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Alvares, Manuel, 1526-1583, et al. / Ethiopia Minor and a geographical account of the Province of Sierra Leone : (c. 1615)
(1990)

Chapter 4: The domestic institutions of the heathen, their lifestyle and customs,   pp. 1-4


Page 4

these natural materials. All of them usually carry metal rings, of
Moorish brass or tin, on their fingers. Their trunk, face and limbs are
marked with a thousand pictures of snakes, lizards, monkeys, birds and so
on. When they present gifts, these gifts turn out to be a miserable cock,
or a mat, or a bucket of rice or salt; and with these for bait, they deal
with us as first-class usurers would. If it were not like this everything
would be ruined. They say that a cock is the most suitable present, and
they use these in their sacrifices. As well as braiding their hair, they
shape it into a thousand elegant patterns, shaving it with knives and
leaving portions to form various shapes, some oval, others like half an
orange. Some of them look like monks. In sum, the sight of their heads
provokes laughter. Their teeth they always keep very clean. They draw out
their eyelashes and say they do this in order to see better. They eat any
kind of food, but it seems that they prefer those with a strong smell, for
they never salt anything, not even meat, even when all of it has been smoked.
They use these ( ? smoked meats) in their ciga, a dish like a selada,
cooked in oil.   They are exceptionally greedy when it comes to eating meat
of all kinds, and for pork they would sell themselves. They behave most
kindly to those who are sick. They do not employ blood-letting, saying that
it is bad to lose what is vital to life; however those educated in our ways
do this. But they use scarifying, and various medicines in the form of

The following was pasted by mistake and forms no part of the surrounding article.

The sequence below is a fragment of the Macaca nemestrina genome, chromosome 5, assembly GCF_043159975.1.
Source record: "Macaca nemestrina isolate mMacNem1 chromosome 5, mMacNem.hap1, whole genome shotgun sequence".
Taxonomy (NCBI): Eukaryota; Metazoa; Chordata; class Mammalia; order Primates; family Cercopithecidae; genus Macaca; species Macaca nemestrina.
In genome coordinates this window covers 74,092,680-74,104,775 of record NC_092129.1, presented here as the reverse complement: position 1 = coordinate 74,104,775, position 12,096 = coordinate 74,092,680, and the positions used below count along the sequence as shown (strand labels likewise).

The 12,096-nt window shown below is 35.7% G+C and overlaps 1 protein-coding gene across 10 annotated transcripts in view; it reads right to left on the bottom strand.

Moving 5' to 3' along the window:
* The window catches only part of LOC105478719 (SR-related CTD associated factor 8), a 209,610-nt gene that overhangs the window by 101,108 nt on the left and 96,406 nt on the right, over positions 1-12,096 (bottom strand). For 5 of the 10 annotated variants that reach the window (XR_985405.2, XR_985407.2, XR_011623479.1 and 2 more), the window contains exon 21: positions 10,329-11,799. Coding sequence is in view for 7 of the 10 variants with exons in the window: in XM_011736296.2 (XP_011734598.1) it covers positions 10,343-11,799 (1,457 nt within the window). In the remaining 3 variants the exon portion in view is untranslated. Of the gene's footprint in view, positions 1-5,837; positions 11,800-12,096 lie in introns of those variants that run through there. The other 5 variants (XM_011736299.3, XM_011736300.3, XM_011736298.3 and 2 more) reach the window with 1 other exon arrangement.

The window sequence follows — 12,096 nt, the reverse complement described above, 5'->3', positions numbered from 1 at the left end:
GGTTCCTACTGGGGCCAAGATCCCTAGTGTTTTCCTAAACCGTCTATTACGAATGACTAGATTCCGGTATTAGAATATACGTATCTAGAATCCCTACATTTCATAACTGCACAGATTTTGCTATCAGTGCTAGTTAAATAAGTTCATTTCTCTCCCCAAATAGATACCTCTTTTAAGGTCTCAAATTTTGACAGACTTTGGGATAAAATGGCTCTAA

herbs and health-giving plants, which they boil in wine or water and either
drink or wash the body with; and they have powders which are used as oint-
ments.
To bring this chapter to an end we shall discuss their abominable
custom of cabondos, women of a nefarious kind. Someone goes to one of their
villages to deal in cola, rice, etc. He selects his host, who parades in
front of the trader his whole household of women/wives and tells him to
chose one. If he says that he does not want a woman, no more happens and
this puts a stop to the thing. But what man does, and shall we praise him
if he does ? If he wants a woman, he is given one, for all purposes; and
they are content to accept this, out of self-interest. For apart from the
normal expenses, as~long as the trade goes on with the woman's parents and
relatives, and until he leaves, the poor 'son-in-law? pays up - because he
clothes the 'father-in-law' and pays very steeply for these devilish
arrangements. If it happens that after saying he does not want a woman the
guest takes one from a neighbour, they attack and rob him. And if after
taking one he goes off with another of those he was shown, his own woman
reports him. All the children that wives of these panders have by those men
to whom their husbands give them are accepted by the husbands as their own,
without any fuss. Since profit is made by being a pander, men prize the role,
to the extent that they will go long journeys and endure great hardships
( 7 to offer their wives). Such fathers do girls here have, etc.


 


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